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A NEW ORLEANS TRIBUNE EDITORIAL

The city of New Orleans does more before 6 a.m. than most people do all day—at least when it comes to taking down nuisance monuments.
Imagine our surprise early on the morning of April 24 upon learning that contractors were busy taking down what was perhaps the biggest nuisance of them all—the monument dedicated to the Battle of Liberty Place and White supremacy.

Then, Mayor Mitch Landrieu did it again in the wee hours of Thursday, May 11, by taking down the Jefferson Davis monument on Jefferson Davis Parkway.

We nursed our May issue in anticipation of the next monument to be removed. And we were not disappointed. The following Tuesday, work began to take down P,G.T. Beauregard.

Okay, we know we had a slightly different view than many of our friends on the Confederate-era monuments debate. Back when this debate resurfaced in 2015, we editorialized that “We Got 99 Problems, And Lee Circle Ain’t One”. It’s not that we didn’t think they shouldn’t come down. We said it wasn’t worth debating. For our part, we believed we should focus on what we felt were much more salient issues. Still, we could agree to disagree and appreciate the effort and energy of those who took up this cause. We have said as much. That is what we believe
And with that, we first want to send a shout out to Take ‘Em Down NOLA, the coalition of individuals and organizations that pushed relentlessly for the removal of the monuments. The tenacity of its members has not gone unnoticed. You are the heroes in this battle.

Next, we have to give it up to Mayor Mitch Landrieu for taking the bold steps that needed to be taken—from opening the public sphere to this debate again through his own unapologetic espousal of the monuments’ removal to making the call to get crews out late at night and early in the morning to take monuments down.

It’s really been a long time coming. Back in 2015, a city ordinance paved the way for these monuments to come down. But legal wrangling and protests from those against their removal stood in the way. This March, a ruling from a federal judge in favor of the city sealed the deal. However, the only bid received for the removal of the contract after the judge’s ruling came in at a whopping $600,000, with the contractor citing safety risks and insurance costs as concerns.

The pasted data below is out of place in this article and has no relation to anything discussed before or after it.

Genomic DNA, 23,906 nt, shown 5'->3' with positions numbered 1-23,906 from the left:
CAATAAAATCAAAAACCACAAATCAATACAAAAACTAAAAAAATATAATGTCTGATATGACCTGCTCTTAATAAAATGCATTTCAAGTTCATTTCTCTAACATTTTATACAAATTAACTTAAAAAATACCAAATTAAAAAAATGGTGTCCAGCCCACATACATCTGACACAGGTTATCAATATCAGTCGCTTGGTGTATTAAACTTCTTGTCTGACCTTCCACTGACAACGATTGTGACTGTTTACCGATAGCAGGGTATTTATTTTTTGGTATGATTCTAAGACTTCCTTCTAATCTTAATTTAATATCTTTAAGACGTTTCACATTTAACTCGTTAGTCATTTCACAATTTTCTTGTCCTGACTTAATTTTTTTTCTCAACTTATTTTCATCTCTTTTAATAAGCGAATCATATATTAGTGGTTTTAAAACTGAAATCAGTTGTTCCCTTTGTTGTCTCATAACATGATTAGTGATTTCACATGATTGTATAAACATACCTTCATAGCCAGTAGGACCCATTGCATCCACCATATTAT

For his part, we imagine that the Mayor was done talking about it. He should have been. We were certainly tired of hearing about it. We were over the critics threatening violence against contractors who dared to do the work. We were over the ongoing argument about whether these statues were symbols of history or hate. And when the one lone contractor offered a bid that at $600,000 was more than 3.5 times the city’s budget for the statues’ removal because of security and safety risks, we were definitely done. We’re with you Mr. Mayor. It’s not very often that quoting internet sensation in an editorial makes this much sense, but in this case as Sweet Brown says, “Aint nobody got time for that.”

So to move forward with what the city had every legal and moral right to do, the Mayor ordered the first of the monuments to be taken down in the wee hours of the morning with a small army of NOPD officers on hand . . . just in case. If that’s the move he needed to make, so be it.

Still, there are those who criticize the mayor for using the cover of night to begin the process of removing the monuments. They argue that somehow that was a sign of the city bending to the will of those who fought against the monuments’ removal. We say it was an efficient and effective move. If that’s what had to be done, then it was well done, Mr. Mayor. We don’t see the move as a sign of trepidation, at all. In fact, we see it as a sign of resolve and determination to create a solution to a problem. Nonetheless, we get that you just can’t please everyone.

The reality is this thing had really gotten out of hand. Here we were—nearly two years, a series of public meetings, a city ordinance, a bunch of protests, threats of violence and at least one reported act of violence against a potential contractor, a few legal challenges and a judicial ruling into this thing—and until less than one month ago, all four of the monuments remained on prominent public display across our city. We weren’t moving forward. To be sure, it was like we were stuck in 1874.

We weren’t moving forward. To be sure, it was like we were stuck in 1874.

Enough is enough.

Speaking of not being able to please everybody . . .

Of course, there are those who are intent on keeping us stuck there. They are protesting—coming from far and near—in an effort to keep the remaining monument standing. They are buying double-truck advertisement spreads in local dailies. And they are still wasting time and money attempting to wage legal battles. Much like the Confederacy, we say it is a lost cause. We simply cannot find one reason why the city is not well within its rights to remove these monuments. And we really do not understand why the state legislature has injected itself into this matter. We are hoping state senators display better sense than their counterparts in the House.

It is time to move on.

As we head to press with this very issue, it is our understanding that the removal of the monument of Robert E. Lee is imminent. Thank goodness! With that, perhaps our city, its leaders, and residents can focus attention on other more important matters. For our part, we are excited about the city of New Orleans’ recently announced Equity New Orleans strategy, designed to strive for fairness and inclusion in city of New Orleans policies, programs and service delivery to ensure that all of the city’s residents prosper. That, to us, is a monumental task—one around which we must all rally.

Thanks for moving us in that direction, Mayor Landrieu.

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